A recent study published in the journal of Clinical Neuropharmacology sheds new light on the potential for medical cannabis to provide symptom relief for people living with Parkinson’s disease (PD).
There is a growing body of non-medical literature of people living with PD finding symptom relief from cannabis use. However, there exists only a small number of clinical trials that have explored the issue, with some reporting improvements to motor and nonmotor symptoms and others reporting no effects.
To add to this body of research, a group of Israeli researchers conducted telephone interviews with a group of PD patients who had used medical cannabis (MC) for at least three months to assess the effect of MC on PD symptoms as well as any adverse effects.
47 people participated in the study, of which 40 were men. The average age of the group was 64.2 years old, and the average PD duration was 10.8 years. The duration of MC use ranged from 3 to 84 months, with an average of 19.1 months. 10 patients reported increasing the MC dose for better effects (note: the number of reported responses from one question to another may deviate slightly from 47, as unclear responses were excluded from the statistical analyses).
First, the patient’s PD symptoms prior to MC treatment were assessed. Twenty-nine out of 45 (64.4%) had rest tremor, 24/45 (53.3%) had muscle stiffness, 24/45 (53.3%) had freezing of gait, 24/45 (53.3%) had gait disorders, and 22/47 (46.8%) had recurrent falls.
Varying degrees of depression were reported by 43/47 patients (10 mild, 20 moderate, and 13 severe). Varying degrees of memory impairment were reported by 33/44 patients (8 mild, 18 moderate, and 7 severe). Varying degrees of concentration problems were reported by 33/47 patients (8 mild, 17 moderate, and 8 severe). In addition, 31 patients reported experiencing chronic pain, and 31 patients reported having sleep disorders.
Effect of MC on PD symptoms
An overall reduction in complaints of falling was reported (from 22/47 to 6/18). A reduction in general muscle stiffness was reported by 32/44 patients, while 30/41 reported a reduction in muscle tremors. There were no reports of worsening of muscle stiffness or tremors. Pain reduction was reported by 35/43 patients, with the remainder reporting no change. An improvement in mood was noted by 35/46 patients, while one patient reported worsening of mood. An improvement in sleep quality was reported by 33/46 patients, while one patient reported diminished sleep quality. Only 10/40 patients reported a memory improvements, while 23 reported no change and 7 reported a worsening of memory.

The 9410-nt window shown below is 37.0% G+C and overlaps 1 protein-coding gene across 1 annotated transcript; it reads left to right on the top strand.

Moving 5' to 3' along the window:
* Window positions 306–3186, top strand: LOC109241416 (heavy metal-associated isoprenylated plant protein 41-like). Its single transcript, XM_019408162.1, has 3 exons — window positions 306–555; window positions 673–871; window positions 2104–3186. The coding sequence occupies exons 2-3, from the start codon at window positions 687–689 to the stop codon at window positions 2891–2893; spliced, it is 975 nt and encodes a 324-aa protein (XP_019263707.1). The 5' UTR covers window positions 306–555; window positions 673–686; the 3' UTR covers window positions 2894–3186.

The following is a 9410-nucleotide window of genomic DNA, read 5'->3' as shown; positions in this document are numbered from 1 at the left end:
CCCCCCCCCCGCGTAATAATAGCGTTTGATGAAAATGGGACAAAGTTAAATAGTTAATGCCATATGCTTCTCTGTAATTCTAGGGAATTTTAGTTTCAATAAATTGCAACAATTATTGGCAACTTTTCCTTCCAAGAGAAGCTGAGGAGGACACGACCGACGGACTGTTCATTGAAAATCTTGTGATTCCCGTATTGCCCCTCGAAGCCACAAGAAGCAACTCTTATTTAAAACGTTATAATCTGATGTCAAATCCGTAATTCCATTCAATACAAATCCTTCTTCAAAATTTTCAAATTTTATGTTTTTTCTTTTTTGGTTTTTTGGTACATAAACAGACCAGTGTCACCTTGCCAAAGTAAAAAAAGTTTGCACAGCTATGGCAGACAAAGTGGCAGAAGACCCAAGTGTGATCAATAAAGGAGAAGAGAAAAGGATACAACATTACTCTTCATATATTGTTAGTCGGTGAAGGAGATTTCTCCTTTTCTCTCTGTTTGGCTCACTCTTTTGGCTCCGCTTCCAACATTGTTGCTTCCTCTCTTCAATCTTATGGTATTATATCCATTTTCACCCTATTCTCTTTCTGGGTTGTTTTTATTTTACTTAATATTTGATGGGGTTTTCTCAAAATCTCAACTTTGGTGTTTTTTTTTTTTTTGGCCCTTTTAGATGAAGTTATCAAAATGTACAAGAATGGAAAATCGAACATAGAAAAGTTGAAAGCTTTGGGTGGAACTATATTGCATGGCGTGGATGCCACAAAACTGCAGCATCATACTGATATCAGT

Five out of 46 patients spontaneously stopped MC use between 3 and 12 months after initiating use. When asked about the reason for stopping MC use, two of these patients reported a lack of desirable effect, two others reported hallucinations, and the remaining patient reported postural instability.
No serious adverse effects or hospitalizations were reported by patients as a result of MC use. However, 28/47 patients noted some type of undesirable mental effect, such as confusion (8/47), anxiety (8/47), hallucinations (8/47), and short-term amnesia (3/46). One patient claimed to have developed psychosis as a result of MC use. In addition, 15/43 reported coughing, 2/43 experienced dyspnea (breathing difficulty or irregularity), 6/47 experienced dizziness, and 7/45 experienced unsteadiness.
Overall, 37/45 patients reported an improvement in their symptoms, while 2 reported no difference and 6 reported feeling worse following MC treatment.
In additional to quality of life improvements as a result of improvements in pain, sleep, and mood, the findings that MC resulted in a reduction in falls and improvements in muscle stiffness and tremors are very promising for people living with PD. Though there were numerous non-serious adverse effects reported, the continuation of MC treatment by most patients can be viewed as an indicator of the benefits and subjective satisfaction of the MC treatment. However, it is worth noting that 5/47 individuals included in the study, as well as 7/14 individuals from the group that was excluded from the final study population (a total of 12/61, or 19.7%) stopped MC treatment due to ineffectiveness or intolerable adverse effects.
It is also important to take the limitations of the present study into consideration—chief among them is that patients were not recruited through any systematic or randomized selection process, and all data was subjective and retrospective in nature.
Nevertheless, the authors conclude that “most of the users had found MC to improve their condition, and that MC treatment was safe, without major adverse effects.” The reported findings underscore the need for further clinical research on the use of MC for PD symptom relief, and suggest a possibility of developing safer and more effective drugs derived from cannabis. In the meantime, the researchers suggest that MC use should be limited to PD patients for whom existing medical treatments have not been effective.
Interested readers can find the original journal article here.
Featured image via Wikimedia Commons.